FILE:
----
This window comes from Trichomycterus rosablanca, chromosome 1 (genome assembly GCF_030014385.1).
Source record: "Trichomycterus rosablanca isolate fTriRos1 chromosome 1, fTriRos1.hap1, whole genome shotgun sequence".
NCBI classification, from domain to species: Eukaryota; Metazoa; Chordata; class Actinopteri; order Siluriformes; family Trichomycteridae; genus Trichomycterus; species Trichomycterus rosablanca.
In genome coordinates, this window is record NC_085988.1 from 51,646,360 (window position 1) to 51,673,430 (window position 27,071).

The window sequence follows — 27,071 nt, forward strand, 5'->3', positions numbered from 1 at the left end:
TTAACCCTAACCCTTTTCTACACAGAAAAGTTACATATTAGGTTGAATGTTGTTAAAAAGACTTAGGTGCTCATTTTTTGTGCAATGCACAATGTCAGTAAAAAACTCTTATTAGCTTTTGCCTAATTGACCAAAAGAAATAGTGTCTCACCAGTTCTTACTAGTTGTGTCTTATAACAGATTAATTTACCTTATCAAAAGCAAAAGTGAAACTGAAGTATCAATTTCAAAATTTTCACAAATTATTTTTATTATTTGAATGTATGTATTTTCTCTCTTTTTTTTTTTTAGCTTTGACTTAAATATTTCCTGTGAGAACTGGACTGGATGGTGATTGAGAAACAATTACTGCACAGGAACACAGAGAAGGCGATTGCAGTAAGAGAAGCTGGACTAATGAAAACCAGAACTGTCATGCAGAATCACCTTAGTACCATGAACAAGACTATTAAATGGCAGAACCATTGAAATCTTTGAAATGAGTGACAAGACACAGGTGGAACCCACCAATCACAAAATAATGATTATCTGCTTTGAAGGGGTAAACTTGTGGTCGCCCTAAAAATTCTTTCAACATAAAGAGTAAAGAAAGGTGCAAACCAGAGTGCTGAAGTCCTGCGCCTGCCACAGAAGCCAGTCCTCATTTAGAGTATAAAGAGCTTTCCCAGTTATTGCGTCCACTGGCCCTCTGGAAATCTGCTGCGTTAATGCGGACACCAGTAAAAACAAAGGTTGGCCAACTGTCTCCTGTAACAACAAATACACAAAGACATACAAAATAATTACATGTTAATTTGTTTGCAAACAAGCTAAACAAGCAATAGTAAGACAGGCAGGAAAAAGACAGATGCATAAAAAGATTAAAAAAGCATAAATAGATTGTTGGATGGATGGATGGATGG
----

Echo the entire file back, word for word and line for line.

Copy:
This window comes from Trichomycterus rosablanca, chromosome 1 (genome assembly GCF_030014385.1).
Source record: "Trichomycterus rosablanca isolate fTriRos1 chromosome 1, fTriRos1.hap1, whole genome shotgun sequence".
NCBI classification, from domain to species: Eukaryota; Metazoa; Chordata; class Actinopteri; order Siluriformes; family Trichomycteridae; genus Trichomycterus; species Trichomycterus rosablanca.
In genome coordinates, this window is record NC_085988.1 from 51,646,360 (window position 1) to 51,673,430 (window position 27,071).

The window sequence follows — 27,071 nt, forward strand, 5'->3', positions numbered from 1 at the left end:
TTAACCCTAACCCTTTTCTACACAGAAAAGTTACATATTAGGTTGAATGTTGTTAAAAAGACTTAGGTGCTCATTTTTTGTGCAATGCACAATGTCAGTAAAAAACTCTTATTAGCTTTTGCCTAATTGACCAAAAGAAATAGTGTCTCACCAGTTCTTACTAGTTGTGTCTTATAACAGATTAATTTACCTTATCAAAAGCAAAAGTGAAACTGAAGTATCAATTTCAAAATTTTCACAAATTATTTTTATTATTTGAATGTATGTATTTTCTCTCTTTTTTTTTTTTAGCTTTGACTTAAATATTTCCTGTGAGAACTGGACTGGATGGTGATTGAGAAACAATTACTGCACAGGAACACAGAGAAGGCGATTGCAGTAAGAGAAGCTGGACTAATGAAAACCAGAACTGTCATGCAGAATCACCTTAGTACCATGAACAAGACTATTAAATGGCAGAACCATTGAAATCTTTGAAATGAGTGACAAGACACAGGTGGAACCCACCAATCACAAAATAATGATTATCTGCTTTGAAGGGGTAAACTTGTGGTCGCCCTAAAAATTCTTTCAACATAAAGAGTAAAGAAAGGTGCAAACCAGAGTGCTGAAGTCCTGCGCCTGCCACAGAAGCCAGTCCTCATTTAGAGTATAAAGAGCTTTCCCAGTTATTGCGTCCACTGGCCCTCTGGAAATCTGCTGCGTTAATGCGGACACCAGTAAAAACAAAGGTTGGCCAACTGTCTCCTGTAACAACAAATACACAAAGACATACAAAATAATTACATGTTAATTTGTTTGCAAACAAGCTAAACAAGCAATAGTAAGACAGGCAGGAAAAAGACAGATGCATAAAAAGATTAAAAAAGCATAAATAGATTGTTGGATGGATGGATGGATGG